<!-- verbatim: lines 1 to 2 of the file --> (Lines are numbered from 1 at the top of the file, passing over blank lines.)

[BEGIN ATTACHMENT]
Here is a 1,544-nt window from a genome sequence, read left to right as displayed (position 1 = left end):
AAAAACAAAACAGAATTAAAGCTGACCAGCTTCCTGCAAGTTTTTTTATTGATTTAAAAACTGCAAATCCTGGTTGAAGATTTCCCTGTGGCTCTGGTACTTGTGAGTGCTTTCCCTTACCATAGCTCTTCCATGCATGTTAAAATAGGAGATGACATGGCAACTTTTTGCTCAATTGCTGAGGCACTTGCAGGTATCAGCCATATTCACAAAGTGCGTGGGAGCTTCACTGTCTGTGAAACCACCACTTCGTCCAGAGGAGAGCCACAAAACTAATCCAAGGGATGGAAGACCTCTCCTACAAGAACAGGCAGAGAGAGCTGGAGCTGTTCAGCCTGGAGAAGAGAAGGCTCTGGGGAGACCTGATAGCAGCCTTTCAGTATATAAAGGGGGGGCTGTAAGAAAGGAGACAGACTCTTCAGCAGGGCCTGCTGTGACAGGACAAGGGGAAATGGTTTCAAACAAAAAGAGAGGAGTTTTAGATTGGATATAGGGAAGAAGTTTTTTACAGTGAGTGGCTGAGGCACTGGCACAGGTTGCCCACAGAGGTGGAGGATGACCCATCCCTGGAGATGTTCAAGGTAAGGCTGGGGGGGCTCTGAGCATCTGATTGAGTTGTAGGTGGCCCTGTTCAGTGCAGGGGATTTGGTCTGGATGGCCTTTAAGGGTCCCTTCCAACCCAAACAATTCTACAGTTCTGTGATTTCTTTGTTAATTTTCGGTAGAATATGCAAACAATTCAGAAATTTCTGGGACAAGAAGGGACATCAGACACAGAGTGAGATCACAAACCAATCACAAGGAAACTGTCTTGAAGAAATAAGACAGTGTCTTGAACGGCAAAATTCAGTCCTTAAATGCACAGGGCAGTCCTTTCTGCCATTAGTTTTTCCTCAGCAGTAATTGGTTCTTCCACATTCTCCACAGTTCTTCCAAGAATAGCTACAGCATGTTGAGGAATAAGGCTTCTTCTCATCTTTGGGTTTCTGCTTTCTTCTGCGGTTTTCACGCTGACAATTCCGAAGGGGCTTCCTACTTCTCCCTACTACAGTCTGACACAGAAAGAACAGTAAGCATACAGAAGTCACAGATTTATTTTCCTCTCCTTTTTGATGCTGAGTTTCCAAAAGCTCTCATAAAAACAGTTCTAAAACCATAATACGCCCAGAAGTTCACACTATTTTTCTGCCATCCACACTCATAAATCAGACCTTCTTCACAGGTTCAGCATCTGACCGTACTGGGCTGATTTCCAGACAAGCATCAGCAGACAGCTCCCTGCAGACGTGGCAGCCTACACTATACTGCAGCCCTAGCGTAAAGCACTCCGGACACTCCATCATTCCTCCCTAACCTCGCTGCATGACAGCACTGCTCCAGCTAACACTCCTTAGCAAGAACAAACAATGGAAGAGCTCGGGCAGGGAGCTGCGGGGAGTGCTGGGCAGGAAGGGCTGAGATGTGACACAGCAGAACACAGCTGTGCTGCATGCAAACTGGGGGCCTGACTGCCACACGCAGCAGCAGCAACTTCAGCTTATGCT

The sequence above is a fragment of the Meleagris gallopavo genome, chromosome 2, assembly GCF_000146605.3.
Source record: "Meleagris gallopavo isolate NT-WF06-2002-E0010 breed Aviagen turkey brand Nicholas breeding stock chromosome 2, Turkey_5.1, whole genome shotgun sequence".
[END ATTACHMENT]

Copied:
Here is a 1,544-nt window from a genome sequence, read left to right as displayed (position 1 = left end):
AAAAACAAAACAGAATTAAAGCTGACCAGCTTCCTGCAAGTTTTTTTATTGATTTAAAAACTGCAAATCCTGGTTGAAGATTTCCCTGTGGCTCTGGTACTTGTGAGTGCTTTCCCTTACCATAGCTCTTCCATGCATGTTAAAATAGGAGATGACATGGCAACTTTTTGCTCAATTGCTGAGGCACTTGCAGGTATCAGCCATATTCACAAAGTGCGTGGGAGCTTCACTGTCTGTGAAACCACCACTTCGTCCAGAGGAGAGCCACAAAACTAATCCAAGGGATGGAAGACCTCTCCTACAAGAACAGGCAGAGAGAGCTGGAGCTGTTCAGCCTGGAGAAGAGAAGGCTCTGGGGAGACCTGATAGCAGCCTTTCAGTATATAAAGGGGGGGCTGTAAGAAAGGAGACAGACTCTTCAGCAGGGCCTGCTGTGACAGGACAAGGGGAAATGGTTTCAAACAAAAAGAGAGGAGTTTTAGATTGGATATAGGGAAGAAGTTTTTTACAGTGAGTGGCTGAGGCACTGGCACAGGTTGCCCACAGAGGTGGAGGATGACCCATCCCTGGAGATGTTCAAGGTAAGGCTGGGGGGGCTCTGAGCATCTGATTGAGTTGTAGGTGGCCCTGTTCAGTGCAGGGGATTTGGTCTGGATGGCCTTTAAGGGTCCCTTCCAACCCAAACAATTCTACAGTTCTGTGATTTCTTTGTTAATTTTCGGTAGAATATGCAAACAATTCAGAAATTTCTGGGACAAGAAGGGACATCAGACACAGAGTGAGATCACAAACCAATCACAAGGAAACTGTCTTGAAGAAATAAGACAGTGTCTTGAACGGCAAAATTCAGTCCTTAAATGCACAGGGCAGTCCTTTCTGCCATTAGTTTTTCCTCAGCAGTAATTGGTTCTTCCACATTCTCCACAGTTCTTCCAAGAATAGCTACAGCATGTTGAGGAATAAGGCTTCTTCTCATCTTTGGGTTTCTGCTTTCTTCTGCGGTTTTCACGCTGACAATTCCGAAGGGGCTTCCTACTTCTCCCTACTACAGTCTGACACAGAAAGAACAGTAAGCATACAGAAGTCACAGATTTATTTTCCTCTCCTTTTTGATGCTGAGTTTCCAAAAGCTCTCATAAAAACAGTTCTAAAACCATAATACGCCCAGAAGTTCACACTATTTTTCTGCCATCCACACTCATAAATCAGACCTTCTTCACAGGTTCAGCATCTGACCGTACTGGGCTGATTTCCAGACAAGCATCAGCAGACAGCTCCCTGCAGACGTGGCAGCCTACACTATACTGCAGCCCTAGCGTAAAGCACTCCGGACACTCCATCATTCCTCCCTAACCTCGCTGCATGACAGCACTGCTCCAGCTAACACTCCTTAGCAAGAACAAACAATGGAAGAGCTCGGGCAGGGAGCTGCGGGGAGTGCTGGGCAGGAAGGGCTGAGATGTGACACAGCAGAACACAGCTGTGCTGCATGCAAACTGGGGGCCTGACTGCCACACGCAGCAGCAGCAACTTCAGCTTATGCT